One definition of a pathological liar is someone who lies where the truth would serve just as well. When President Obama’s uncle, Onyango Obama, was arrested in 2011 for drunk driving, the truth — that Obama had stayed with his uncle years earlier for several weeks as a Harvard law student — would have served the president just fine. No potential Obama voter would have held it against him that an uncle he had stayed with two decades earlier was picked up for DUI.
Yet the White House went with a lie, claiming that Obama had never met his uncle.
Now that the lie has been exposed, thanks to testimony from “Uncle Omar” at his deportation hearing, the White House says it got its facts wrong. Why? Chiefly because it relied on Obama’s book Dreams From My Father, which contained no reference to uncle Omar.
How ridiculous is this? We are asked to believe that instead of checking with Obama, the only available person who could know the extent of his relationship with Omar, his flacks issued a denial based on book that doesn’t even purport to be autobiographically accurate.
Dreams From My Father does not, of course, provide a definitive list of Obama’s acquaintances. But more than this, Obama has said that the book uses pseudonyms and contains composite (or “compressed”) characters. Thus, it would make no sense to deny Uncle Omar’s existence based on his non-appearance in the book.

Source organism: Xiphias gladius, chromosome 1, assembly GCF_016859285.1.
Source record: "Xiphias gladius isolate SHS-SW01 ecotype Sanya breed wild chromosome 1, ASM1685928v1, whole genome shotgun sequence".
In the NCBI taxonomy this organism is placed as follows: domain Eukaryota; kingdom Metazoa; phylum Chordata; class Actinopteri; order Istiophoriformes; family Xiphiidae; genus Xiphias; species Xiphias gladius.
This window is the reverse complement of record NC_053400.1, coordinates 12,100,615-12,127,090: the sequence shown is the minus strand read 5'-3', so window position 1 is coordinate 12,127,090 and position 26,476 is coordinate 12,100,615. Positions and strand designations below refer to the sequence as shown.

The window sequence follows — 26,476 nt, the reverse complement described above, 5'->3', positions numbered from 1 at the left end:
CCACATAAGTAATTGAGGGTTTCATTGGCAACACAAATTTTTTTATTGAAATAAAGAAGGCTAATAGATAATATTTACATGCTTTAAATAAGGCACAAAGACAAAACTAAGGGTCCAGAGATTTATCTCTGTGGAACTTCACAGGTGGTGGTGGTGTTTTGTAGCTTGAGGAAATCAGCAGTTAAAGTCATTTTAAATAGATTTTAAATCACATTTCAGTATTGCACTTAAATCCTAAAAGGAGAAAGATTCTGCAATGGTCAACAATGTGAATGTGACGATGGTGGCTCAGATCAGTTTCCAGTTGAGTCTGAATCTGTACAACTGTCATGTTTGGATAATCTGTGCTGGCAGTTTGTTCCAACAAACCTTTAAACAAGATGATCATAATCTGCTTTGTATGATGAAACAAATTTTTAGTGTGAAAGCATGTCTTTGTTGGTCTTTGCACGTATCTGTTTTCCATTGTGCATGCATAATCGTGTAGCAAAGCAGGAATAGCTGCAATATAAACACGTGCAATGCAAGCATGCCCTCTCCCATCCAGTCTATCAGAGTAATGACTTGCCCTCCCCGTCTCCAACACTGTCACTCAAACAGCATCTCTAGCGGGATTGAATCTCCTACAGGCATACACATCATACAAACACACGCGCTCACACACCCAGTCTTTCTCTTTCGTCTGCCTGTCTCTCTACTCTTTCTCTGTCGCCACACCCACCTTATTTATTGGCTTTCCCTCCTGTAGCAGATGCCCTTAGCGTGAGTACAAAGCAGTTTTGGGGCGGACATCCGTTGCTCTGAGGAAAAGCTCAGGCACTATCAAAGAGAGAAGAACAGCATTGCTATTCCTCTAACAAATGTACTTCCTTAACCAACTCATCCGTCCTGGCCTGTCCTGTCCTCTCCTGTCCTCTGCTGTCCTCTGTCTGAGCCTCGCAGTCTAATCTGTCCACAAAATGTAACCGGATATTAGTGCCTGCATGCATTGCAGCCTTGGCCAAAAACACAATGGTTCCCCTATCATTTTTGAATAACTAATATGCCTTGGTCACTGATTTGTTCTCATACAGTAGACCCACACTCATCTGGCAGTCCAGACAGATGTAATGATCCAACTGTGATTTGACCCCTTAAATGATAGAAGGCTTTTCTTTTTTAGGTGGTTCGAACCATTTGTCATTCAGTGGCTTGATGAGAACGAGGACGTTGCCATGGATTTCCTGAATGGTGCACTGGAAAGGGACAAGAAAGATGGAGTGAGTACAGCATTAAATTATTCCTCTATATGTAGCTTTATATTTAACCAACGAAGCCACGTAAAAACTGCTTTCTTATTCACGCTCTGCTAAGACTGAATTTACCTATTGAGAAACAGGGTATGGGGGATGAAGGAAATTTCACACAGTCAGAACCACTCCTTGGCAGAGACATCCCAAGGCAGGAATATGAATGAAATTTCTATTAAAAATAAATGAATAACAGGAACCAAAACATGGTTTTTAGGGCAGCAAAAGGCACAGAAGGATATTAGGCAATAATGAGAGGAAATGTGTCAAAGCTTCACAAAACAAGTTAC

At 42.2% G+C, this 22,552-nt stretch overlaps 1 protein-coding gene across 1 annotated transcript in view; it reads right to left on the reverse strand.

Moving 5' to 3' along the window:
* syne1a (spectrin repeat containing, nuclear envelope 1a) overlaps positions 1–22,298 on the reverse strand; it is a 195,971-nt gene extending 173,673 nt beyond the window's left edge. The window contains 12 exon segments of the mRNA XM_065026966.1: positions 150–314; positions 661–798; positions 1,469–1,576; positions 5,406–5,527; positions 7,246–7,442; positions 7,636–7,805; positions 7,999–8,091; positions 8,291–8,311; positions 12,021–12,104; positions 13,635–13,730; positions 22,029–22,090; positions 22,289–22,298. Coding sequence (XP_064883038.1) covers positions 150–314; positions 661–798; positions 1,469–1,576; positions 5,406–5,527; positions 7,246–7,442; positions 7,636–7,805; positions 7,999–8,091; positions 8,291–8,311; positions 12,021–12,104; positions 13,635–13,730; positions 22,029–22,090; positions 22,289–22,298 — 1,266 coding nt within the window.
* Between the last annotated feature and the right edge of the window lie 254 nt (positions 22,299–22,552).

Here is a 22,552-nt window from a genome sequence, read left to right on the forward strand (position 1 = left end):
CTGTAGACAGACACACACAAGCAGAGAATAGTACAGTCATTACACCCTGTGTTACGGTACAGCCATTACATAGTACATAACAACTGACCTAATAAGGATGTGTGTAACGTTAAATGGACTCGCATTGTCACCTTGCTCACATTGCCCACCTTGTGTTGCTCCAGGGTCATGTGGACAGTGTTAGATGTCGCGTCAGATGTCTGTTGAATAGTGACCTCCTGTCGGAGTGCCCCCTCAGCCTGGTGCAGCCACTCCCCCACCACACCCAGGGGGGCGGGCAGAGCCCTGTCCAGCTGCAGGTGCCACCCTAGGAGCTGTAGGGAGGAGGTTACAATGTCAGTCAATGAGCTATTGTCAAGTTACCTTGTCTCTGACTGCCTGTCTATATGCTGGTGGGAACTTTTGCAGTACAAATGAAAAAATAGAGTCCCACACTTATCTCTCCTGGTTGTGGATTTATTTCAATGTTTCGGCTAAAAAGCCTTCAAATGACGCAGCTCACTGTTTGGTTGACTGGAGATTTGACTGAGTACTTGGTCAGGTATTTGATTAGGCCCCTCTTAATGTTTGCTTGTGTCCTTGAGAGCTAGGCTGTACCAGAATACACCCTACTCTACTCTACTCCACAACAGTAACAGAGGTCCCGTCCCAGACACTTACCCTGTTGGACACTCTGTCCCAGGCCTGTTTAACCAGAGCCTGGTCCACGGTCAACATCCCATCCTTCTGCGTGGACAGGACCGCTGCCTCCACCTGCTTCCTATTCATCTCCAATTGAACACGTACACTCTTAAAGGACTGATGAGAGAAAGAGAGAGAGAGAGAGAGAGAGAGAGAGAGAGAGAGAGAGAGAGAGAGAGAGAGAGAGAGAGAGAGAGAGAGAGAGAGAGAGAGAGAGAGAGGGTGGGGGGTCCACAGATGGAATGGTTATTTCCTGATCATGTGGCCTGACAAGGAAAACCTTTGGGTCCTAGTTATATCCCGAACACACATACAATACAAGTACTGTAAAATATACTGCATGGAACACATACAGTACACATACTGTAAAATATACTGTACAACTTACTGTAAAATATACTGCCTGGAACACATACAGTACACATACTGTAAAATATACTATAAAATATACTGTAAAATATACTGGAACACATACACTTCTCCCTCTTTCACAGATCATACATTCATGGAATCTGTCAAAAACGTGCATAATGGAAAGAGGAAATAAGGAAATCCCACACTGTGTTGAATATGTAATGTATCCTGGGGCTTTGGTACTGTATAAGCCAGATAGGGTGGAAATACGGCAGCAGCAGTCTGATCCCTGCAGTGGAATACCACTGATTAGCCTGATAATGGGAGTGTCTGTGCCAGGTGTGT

So what explains the denial? The most straightforward explanation is pathological lying — the impulse to deny, deny, deny whenever an embarrassing story, even an essentially innocuous one, appears. In this scenario, staff (perhaps at Obama’s direction; perhaps not) decided to deny that Obama had met Uncle Omar provided there was nothing in Obama’s book, or elsewhere in the record, that would show otherwise. Believing they could get away with the lie, they lied.
But Stanley Kurtz suggests a more sophisticated explanation. Stanley suspects, based on his experience with Team Obama’s responses to potentially embarrassing stories he has uncovered, that it is Obama’s policy not to have staff ask him about his past.
This policy enables Obama to avoid confirming embarrassing stories without having to lie. Staff can then deny, or at least not confirm, the story. If the story turns out to be true, Obama can blame his staff. Staff, while taking an obvious hit, can blame sloppy research and thus defend against accusations of lying.
Under either explanation — pathological lying or willful failure to learn the truth — we’re at a sad place. An administration that can’t be trusted accurately to provide basic biographical information about the president is an administration that can’t be trusted to provide accurate information about anything.
What we have in Barack Obama is not “the most transparent administration in history” but the most convoluted one. And we have this convoluted presidency not because Obama is our first dishonest chief executive but because he’s the first who had to conceal from the American people the essence of who he really is and what he really stands for.